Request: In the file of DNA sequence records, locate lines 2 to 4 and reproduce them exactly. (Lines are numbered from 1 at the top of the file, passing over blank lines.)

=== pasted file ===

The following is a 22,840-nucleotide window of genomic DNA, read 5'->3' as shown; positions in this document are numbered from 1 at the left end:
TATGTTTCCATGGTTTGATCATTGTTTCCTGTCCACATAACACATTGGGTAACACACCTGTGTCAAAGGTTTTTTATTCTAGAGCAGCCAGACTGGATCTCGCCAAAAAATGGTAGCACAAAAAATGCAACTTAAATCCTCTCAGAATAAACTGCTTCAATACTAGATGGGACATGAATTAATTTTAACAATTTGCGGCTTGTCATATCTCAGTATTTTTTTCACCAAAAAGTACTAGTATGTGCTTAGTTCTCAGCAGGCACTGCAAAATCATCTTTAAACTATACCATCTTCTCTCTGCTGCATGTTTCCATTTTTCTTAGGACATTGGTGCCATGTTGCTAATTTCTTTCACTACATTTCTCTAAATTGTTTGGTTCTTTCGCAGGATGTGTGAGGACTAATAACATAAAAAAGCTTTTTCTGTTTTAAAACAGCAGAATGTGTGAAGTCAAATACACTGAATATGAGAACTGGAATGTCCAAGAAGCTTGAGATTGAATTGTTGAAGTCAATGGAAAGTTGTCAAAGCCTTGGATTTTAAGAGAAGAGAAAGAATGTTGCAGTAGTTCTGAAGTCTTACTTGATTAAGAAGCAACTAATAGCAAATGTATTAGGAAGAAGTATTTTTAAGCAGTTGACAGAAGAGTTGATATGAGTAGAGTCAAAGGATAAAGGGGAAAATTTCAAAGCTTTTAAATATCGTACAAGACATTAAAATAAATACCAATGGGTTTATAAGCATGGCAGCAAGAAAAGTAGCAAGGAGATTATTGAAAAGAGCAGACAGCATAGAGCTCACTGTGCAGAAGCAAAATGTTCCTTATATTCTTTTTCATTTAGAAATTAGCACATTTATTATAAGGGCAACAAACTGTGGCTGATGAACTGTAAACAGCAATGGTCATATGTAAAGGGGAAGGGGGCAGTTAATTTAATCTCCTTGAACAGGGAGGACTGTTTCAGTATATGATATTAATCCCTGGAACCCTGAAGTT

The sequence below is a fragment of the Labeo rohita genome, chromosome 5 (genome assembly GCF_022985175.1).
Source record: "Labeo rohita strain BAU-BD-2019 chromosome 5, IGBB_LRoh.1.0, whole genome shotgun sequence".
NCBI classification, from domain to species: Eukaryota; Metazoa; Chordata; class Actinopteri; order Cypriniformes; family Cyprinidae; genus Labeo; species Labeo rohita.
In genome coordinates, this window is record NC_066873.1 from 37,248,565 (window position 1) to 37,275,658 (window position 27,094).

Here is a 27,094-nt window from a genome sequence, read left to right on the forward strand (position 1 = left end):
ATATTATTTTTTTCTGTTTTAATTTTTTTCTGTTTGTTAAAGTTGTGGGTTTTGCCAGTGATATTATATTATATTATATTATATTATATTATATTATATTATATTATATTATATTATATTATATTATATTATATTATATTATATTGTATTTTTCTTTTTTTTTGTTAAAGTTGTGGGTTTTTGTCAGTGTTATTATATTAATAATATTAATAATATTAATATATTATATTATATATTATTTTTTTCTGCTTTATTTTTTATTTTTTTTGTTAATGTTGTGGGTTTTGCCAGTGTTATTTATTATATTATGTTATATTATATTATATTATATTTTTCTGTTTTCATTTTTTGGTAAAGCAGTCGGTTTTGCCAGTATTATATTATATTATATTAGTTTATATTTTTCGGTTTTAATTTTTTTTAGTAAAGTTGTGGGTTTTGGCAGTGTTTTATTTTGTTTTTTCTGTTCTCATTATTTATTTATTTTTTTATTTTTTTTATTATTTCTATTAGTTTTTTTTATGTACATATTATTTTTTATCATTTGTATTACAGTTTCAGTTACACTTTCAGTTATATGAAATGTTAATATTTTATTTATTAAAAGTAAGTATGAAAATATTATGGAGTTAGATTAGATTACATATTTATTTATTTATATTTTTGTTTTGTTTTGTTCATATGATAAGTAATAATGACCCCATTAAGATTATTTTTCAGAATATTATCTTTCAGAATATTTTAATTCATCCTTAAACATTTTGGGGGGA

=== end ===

TATGTTTCCATGGTTTGATCATTGTTTCCTGTCCACATAACACATTGGGTAACACACCTGTGTCAAAGGTTTTTTATTCTAGAGCAGCCAGACTGGATCTCGCCAAAAAATGGTAGCACAAAAAATGCAACTTAAATCCTCTCAGAATAAACTGCTTCAATACTAGATGGGACATGAATTAATTTTAACAATTTGCGGCTTGTCATATCTCAGTATTTTTTTCACCAAAAAGTACTAGTATGTGCTTAGTTCTCAGCAGGCACTGCAAAATCATCTTTAAACTATACCATCTTCTCTCTGCTGCATGTTTCCATTTTTCTTAGGACATTGGTGCCATGTTGCTAATTTCTTTCACTACATTTCTCTAAATTGTTTGGTTCTTTCGCAGGATGTGTGAGGACTAATAACATAAAAAAGCTTTTTCTGTTTTAAAACAGCAGAATGTGTGAAGTCAAATACACTGAATATGAGAACTGGAATGTCCAAGAAGCTTGAGATTGAATTGTTGAAGTCAATGGAAAGTTGTCAAAGCCTTGGATTTTAAGAGAAGAGAAAGAATGTTGCAGTAGTTCTGAAGTCTTACTTGATTAAGAAGCAACTAATAGCAAATGTATTAGGAAGAAGTATTTTTAAGCAGTTGACAGAAGAGTTGATATGAGTAGAGTCAAAGGATAAAGGGGAAAATTTCAAAGCTTTTAAATATCGTACAAGACATTAAAATAAATACCAATGGGTTTATAAGCATGGCAGCAAGAAAAGTAGCAAGGAGATTATTGAAAAGAGCAGACAGCATAGAGCTCACTGTGCAGAAGCAAAATGTTCCTTATATTCTTTTTCATTTAGAAATTAGCACATTTATTATAAGGGCAACAAACTGTGGCTGATGAACTGTAAACAGCAATGGTCATATGTAAAGGGGAAGGGGGCAGTTAATTTAATCTCCTTGAACAGGGAGGACTGTTTCAGTATATGATATTAATCCCTGGAACCCTGAAGTT

The sequence below is a fragment of the Labeo rohita genome, chromosome 5 (genome assembly GCF_022985175.1).
Source record: "Labeo rohita strain BAU-BD-2019 chromosome 5, IGBB_LRoh.1.0, whole genome shotgun sequence".